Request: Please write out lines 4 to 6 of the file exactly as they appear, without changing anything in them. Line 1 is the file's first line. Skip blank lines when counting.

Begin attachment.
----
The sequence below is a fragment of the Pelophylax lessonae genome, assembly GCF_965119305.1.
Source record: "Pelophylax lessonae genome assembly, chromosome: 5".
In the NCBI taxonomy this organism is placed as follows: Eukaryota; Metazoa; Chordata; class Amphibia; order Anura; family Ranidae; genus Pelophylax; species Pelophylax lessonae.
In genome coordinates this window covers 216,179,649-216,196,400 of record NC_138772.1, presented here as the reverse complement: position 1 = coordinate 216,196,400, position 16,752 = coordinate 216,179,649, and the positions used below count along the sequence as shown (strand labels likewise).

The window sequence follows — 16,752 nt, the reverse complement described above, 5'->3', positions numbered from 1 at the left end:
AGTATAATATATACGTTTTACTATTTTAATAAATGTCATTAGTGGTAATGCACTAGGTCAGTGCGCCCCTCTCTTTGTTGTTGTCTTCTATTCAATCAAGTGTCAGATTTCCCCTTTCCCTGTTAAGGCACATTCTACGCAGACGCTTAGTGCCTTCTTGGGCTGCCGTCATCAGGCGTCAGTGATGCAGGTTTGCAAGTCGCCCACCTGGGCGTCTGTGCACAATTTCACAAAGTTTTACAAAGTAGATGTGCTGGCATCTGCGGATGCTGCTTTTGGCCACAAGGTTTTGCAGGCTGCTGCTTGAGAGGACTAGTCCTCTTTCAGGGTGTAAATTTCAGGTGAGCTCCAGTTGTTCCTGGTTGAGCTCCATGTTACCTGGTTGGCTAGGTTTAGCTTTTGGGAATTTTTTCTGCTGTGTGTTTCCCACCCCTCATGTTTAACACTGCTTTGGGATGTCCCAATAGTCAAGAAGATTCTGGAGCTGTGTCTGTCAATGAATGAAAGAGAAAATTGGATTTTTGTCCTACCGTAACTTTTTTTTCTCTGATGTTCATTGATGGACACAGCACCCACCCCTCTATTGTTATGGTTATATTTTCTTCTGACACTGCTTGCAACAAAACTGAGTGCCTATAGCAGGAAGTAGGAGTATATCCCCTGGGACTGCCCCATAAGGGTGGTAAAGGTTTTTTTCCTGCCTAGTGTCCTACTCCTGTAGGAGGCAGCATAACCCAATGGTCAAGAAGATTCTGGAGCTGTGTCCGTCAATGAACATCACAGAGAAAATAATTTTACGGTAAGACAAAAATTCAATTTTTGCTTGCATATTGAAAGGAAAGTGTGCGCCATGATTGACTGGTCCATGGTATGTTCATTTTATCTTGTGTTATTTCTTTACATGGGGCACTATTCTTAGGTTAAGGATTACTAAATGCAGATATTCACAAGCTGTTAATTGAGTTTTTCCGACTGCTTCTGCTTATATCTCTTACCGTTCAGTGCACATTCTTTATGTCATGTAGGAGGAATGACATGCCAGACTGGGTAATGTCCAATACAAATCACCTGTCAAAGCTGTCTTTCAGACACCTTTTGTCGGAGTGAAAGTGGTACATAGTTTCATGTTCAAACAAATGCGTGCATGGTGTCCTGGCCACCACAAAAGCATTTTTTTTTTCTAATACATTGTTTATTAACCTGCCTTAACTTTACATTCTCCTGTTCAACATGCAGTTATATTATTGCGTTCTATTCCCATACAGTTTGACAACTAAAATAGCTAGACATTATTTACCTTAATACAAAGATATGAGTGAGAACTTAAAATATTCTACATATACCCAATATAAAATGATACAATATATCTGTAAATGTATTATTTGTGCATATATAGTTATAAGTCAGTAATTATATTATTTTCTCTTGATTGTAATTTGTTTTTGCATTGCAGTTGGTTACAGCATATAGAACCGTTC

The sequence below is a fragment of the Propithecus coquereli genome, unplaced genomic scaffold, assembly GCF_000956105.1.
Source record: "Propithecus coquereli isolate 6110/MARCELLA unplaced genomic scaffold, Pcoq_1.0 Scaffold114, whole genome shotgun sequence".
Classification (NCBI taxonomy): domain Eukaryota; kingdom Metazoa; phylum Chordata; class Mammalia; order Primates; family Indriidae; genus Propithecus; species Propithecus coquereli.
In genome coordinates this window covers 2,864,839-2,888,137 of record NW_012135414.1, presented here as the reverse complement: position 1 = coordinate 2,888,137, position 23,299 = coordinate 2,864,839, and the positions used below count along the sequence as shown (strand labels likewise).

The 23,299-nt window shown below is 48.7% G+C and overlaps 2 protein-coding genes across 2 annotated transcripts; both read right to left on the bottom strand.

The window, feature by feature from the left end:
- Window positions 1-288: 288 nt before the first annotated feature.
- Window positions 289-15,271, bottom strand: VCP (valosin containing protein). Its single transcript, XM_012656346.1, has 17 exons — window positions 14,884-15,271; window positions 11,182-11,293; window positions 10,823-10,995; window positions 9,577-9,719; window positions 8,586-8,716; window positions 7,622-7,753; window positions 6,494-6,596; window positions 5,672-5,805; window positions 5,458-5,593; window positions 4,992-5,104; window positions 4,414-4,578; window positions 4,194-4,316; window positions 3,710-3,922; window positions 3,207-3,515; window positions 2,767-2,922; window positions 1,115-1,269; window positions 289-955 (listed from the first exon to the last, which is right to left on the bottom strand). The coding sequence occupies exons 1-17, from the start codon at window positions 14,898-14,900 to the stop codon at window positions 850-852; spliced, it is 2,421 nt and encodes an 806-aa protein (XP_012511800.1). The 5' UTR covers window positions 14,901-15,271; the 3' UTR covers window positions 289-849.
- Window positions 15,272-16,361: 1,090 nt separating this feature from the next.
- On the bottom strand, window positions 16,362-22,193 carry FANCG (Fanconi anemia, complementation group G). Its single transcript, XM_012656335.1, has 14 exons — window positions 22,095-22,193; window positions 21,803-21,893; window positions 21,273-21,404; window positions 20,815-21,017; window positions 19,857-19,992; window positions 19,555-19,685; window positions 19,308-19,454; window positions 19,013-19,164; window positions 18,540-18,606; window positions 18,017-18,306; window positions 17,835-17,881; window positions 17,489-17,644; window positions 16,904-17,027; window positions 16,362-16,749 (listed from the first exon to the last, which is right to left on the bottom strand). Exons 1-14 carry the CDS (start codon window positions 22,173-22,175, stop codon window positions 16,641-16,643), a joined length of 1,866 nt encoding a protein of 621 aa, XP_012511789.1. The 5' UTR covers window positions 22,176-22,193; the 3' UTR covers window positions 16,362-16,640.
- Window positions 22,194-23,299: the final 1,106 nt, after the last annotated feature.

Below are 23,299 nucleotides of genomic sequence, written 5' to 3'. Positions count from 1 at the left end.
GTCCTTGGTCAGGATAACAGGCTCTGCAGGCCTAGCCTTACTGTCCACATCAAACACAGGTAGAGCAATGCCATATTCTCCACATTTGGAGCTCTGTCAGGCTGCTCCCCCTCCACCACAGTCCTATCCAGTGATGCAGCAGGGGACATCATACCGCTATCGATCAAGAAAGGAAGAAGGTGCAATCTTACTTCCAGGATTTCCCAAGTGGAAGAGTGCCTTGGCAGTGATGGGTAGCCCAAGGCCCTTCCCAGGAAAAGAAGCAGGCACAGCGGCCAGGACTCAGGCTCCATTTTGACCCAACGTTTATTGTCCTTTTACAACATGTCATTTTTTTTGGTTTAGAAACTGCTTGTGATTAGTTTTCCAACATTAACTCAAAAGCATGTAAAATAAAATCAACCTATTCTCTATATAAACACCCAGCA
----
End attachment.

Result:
In genome coordinates this window covers 216,179,649-216,196,400 of record NC_138772.1, presented here as the reverse complement: position 1 = coordinate 216,196,400, position 16,752 = coordinate 216,179,649, and the positions used below count along the sequence as shown (strand labels likewise).

The window sequence follows — 16,752 nt, the reverse complement described above, 5'->3', positions numbered from 1 at the left end:
AGTATAATATATACGTTTTACTATTTTAATAAATGTCATTAGTGGTAATGCACTAGGTCAGTGCGCCCCTCTCTTTGTTGTTGTCTTCTATTCAATCAAGTGTCAGATTTCCCCTTTCCCTGTTAAGGCACATTCTACGCAGACGCTTAGTGCCTTCTTGGGCTGCCGTCATCAGGCGTCAGTGATGCAGGTTTGCAAGTCGCCCACCTGGGCGTCTGTGCACAATTTCACAAAGTTTTACAAAGTAGATGTGCTGGCATCTGCGGATGCTGCTTTTGGCCACAAGGTTTTGCAGGCTGCTGCTTGAGAGGACTAGTCCTCTTTCAGGGTGTAAATTTCAGGTGAGCTCCAGTTGTTCCTGGTTGAGCTCCATGTTACCTGGTTGGCTAGGTTTAGCTTTTGGGAATTTTTTCTGCTGTGTGTTTCCCACCCCTCATGTTTAACACTGCTTTGGGATGTCCCAATAGTCAAGAAGATTCTGGAGCTGTGTCTGTCAATGAATGAAAGAGAAAATTGGATTTTTGTCCTACCGTAACTTTTTTTTCTCTGATGTTCATTGATGGACACAGCACCCACCCCTCTATTGTTATGGTTATATTTTCTTCTGACACTGCTTGCAACAAAACTGAGTGCCTATAGCAGGAAGTAGGAGTATATCCCCTGGGACTGCCCCATAAGGGTGGTAAAGGTTTTTTTCCTGCCTAGTGTCCTACTCCTGTAGGAGGCAGCATAACCCAATGGTCAAGAAGATTCTGGAGCTGTGTCCGTCAATGAACATCACAGAGAAAATAATTTTACGGTAAGACAAAAATTCAATTTTTGCTTGCATATTGAAAGGAAAGTGTGCGCCATGATTGACTGGTCCATGGTATGTTCATTTTATCTTGTGTTATTTCTTTACATGGGGCACTATTCTTAGGTTAAGGATTACTAAATGCAGATATTCACAAGCTGTTAATTGAGTTTTTCCGACTGCTTCTGCTTATATCTCTTACCGTTCAGTGCACATTCTTTATGTCATGTAGGAGGAATGACATGCCAGACTGGGTAATGTCCAATACAAATCACCTGTCAAAGCTGTCTTTCAGACACCTTTTGTCGGAGTGAAAGTGGTACATAGTTTCATGTTCAAACAAATGCGTGCATGGTGTCCTGGCCACCACAAAAGCATTTTTTTTTTCTAATACATTGTTTATTAACCTGCCTTAACTTTACATTCTCCTGTTCAACATGCAGTTATATTATTGCGTTCTATTCCCATACAGTTTGACAACTAAAATAGCTAGACATTATTTACCTTAATACAAAGATATGAGTGAGAACTTAAAATATTCTACATATACCCAATATAAAATGATACAATATATCTGTAAATGTATTATTTGTGCATATATAGTTATAAGTCAGTAATTATATTATTTTCTCTTGATTGTAATTTGTTTTTGCATTGCAGTTGGTTACAGCATATAGAACCGTTC